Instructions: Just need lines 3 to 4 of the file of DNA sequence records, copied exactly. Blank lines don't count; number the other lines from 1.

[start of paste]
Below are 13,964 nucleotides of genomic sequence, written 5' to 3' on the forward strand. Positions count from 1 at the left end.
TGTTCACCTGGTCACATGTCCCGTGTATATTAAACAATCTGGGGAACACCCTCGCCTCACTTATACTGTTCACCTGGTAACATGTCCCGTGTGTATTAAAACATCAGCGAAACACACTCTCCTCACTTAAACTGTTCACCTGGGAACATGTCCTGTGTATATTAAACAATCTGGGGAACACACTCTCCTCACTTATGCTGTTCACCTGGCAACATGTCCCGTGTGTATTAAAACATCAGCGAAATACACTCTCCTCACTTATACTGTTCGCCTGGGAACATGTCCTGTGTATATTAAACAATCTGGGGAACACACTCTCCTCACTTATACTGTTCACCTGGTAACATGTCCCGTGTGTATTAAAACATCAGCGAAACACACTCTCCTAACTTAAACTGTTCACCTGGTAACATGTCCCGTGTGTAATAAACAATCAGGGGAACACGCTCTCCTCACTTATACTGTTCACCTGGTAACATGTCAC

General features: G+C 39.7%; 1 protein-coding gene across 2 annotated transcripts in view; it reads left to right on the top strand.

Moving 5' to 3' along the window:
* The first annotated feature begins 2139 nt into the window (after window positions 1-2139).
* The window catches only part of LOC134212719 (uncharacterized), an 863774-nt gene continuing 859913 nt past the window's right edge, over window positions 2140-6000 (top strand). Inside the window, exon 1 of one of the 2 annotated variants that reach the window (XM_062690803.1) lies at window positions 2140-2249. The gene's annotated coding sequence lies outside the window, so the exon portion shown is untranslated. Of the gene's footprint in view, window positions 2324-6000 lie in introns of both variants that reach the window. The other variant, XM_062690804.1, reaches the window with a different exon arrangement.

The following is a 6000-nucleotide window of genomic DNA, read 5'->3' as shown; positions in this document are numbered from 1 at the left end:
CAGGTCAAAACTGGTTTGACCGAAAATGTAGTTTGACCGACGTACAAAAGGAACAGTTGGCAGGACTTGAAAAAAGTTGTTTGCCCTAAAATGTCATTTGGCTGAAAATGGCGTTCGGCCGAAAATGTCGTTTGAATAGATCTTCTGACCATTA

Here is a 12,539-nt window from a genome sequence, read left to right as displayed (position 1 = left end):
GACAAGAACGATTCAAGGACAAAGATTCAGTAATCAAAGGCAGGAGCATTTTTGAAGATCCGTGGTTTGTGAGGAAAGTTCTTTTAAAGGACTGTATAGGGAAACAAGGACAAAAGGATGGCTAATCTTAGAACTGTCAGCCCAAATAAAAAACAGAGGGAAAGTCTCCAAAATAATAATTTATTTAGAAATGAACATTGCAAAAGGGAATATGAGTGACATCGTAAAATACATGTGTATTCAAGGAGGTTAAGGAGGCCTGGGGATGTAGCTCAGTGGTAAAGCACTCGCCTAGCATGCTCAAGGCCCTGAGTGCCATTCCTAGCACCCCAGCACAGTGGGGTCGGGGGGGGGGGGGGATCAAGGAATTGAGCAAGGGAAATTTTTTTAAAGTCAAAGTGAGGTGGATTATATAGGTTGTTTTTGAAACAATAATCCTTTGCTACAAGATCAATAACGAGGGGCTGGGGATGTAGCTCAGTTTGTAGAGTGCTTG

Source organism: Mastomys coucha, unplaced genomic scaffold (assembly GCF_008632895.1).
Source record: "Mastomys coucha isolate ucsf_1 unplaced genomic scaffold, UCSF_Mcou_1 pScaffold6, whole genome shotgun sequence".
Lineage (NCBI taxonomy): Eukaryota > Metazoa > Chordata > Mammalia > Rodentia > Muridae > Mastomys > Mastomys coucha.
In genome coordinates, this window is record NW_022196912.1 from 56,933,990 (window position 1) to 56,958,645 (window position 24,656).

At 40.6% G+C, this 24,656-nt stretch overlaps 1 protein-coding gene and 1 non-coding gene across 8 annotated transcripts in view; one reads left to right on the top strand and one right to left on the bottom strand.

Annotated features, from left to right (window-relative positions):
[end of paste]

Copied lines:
General features: G+C 39.7%; 1 protein-coding gene across 2 annotated transcripts in view; it reads left to right on the top strand.

Moving 5' to 3' along the window: